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MEP's take 'Six Pack' rules off ice

brussels bureau

MEP's take 'Six Pack' rules off ice


Tougher rules are to be introduced for the EU’s most profligate states. After months of delay the European Parliament has finally taken the so called ‘Six Pack’ off ice in a bid to get to grips with the bloc’s debt crisis.

The latest laws aim to provide greater oversight of national fiscal polices. They also re-rewrite the rule book of Europe’s current ‘Growth and Stability Pact’ designed to keep deficits under control. Six Pack supporters in Strasbourg say its the right step.

French Liberal MEP Sylvie Goulard explained: “The idea is not to punish states. That’s not the goal. The aim is to organise things in such a way that economies run better. The thing about this package of rules is when the Commission sees problems arising, it can put pressure on member states to put money aside. That will initially give member states a rate of interest on that money. However, if they fail to correct the underling problem, the account will be transformed into a fine. That means it’s something progress.’‘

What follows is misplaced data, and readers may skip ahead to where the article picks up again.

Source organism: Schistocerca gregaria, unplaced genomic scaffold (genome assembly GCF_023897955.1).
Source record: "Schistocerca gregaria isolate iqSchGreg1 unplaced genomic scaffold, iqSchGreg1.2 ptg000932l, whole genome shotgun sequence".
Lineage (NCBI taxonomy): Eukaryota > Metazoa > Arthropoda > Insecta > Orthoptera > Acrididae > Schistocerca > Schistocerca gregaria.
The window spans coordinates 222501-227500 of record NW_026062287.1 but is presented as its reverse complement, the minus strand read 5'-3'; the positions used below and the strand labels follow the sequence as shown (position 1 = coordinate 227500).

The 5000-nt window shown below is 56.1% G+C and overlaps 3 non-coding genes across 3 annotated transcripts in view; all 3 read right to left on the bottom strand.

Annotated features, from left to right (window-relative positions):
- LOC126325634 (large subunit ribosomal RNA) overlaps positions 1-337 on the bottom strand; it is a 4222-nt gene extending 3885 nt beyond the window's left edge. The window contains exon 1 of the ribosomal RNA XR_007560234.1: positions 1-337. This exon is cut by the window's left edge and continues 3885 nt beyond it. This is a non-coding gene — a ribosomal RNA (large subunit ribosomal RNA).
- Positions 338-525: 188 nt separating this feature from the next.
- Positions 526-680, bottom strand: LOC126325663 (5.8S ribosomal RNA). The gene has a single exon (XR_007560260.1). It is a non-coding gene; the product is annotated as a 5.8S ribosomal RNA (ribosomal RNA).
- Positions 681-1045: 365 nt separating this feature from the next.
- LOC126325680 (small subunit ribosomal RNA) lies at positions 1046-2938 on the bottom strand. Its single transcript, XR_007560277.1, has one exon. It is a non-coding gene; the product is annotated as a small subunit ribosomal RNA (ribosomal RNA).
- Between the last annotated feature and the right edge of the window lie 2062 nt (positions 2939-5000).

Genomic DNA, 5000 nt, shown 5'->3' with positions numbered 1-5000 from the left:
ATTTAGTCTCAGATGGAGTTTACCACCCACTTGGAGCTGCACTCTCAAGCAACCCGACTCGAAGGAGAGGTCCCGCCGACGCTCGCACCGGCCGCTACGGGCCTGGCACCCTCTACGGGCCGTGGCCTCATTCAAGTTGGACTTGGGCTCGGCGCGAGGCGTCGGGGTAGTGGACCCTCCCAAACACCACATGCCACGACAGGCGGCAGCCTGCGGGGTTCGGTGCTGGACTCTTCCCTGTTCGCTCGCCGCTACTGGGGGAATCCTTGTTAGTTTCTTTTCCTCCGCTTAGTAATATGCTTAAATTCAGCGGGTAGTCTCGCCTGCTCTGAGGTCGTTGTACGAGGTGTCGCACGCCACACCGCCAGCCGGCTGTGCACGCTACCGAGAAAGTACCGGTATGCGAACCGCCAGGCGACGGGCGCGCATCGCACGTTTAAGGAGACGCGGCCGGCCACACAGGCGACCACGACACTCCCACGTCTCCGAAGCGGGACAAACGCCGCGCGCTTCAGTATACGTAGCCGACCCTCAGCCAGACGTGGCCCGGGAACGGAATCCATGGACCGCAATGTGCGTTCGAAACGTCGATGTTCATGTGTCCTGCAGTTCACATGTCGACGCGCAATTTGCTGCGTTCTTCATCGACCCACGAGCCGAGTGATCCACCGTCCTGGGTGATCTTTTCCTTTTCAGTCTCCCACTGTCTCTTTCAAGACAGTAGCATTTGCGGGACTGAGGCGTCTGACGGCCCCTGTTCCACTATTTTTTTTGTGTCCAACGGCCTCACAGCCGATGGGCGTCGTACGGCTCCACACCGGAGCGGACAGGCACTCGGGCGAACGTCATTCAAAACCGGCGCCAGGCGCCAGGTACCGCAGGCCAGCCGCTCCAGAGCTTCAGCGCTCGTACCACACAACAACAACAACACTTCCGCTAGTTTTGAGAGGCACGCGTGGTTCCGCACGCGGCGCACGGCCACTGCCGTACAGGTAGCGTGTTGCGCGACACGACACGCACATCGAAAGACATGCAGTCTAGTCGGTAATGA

Significantly, the new rules make it much harder for member states to ignore warnings from the EU Commission if they fail to keep their budgetary house in order. In effect, it means an automatic warning system, compromising six steps, is in place with costs and consequences for individual countries which fail to take heed.

The power of the Commission could only be ignored if member states in the EU Council were able to cobble together a qualified majority to block it quickly enough. Many MEPs, particularly Greens and Socialists, wanted to temper the new rules, arguing it would lead to too much austerity. Despite such reservations, fear of the current economic climate pushed a lot of lawmakers to back the package.

Portuguese Social Democrat MEP Elisa Ferreira said: ‘‘We’ve finally made it possible to scrutinise budget imbalances, not only when countries run into deficit but also when they accumulate a surplus. I hope this will enable the EU Commission to access the impact on the internal market and the single currency in both the northern and southern economies of Europe.’‘

EU policymakers will hope that by keeping national government spending in check it will also eventually result in less anti-austerity protests of the kind seen in Greece in recent months.

Many analysts, however, admit the so-called ‘Six Pack’ will not be a complete cure for Europe’s current ills. Meaning if the euro is to survive, then much more economic integration will be needed long-term.

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brussels bureau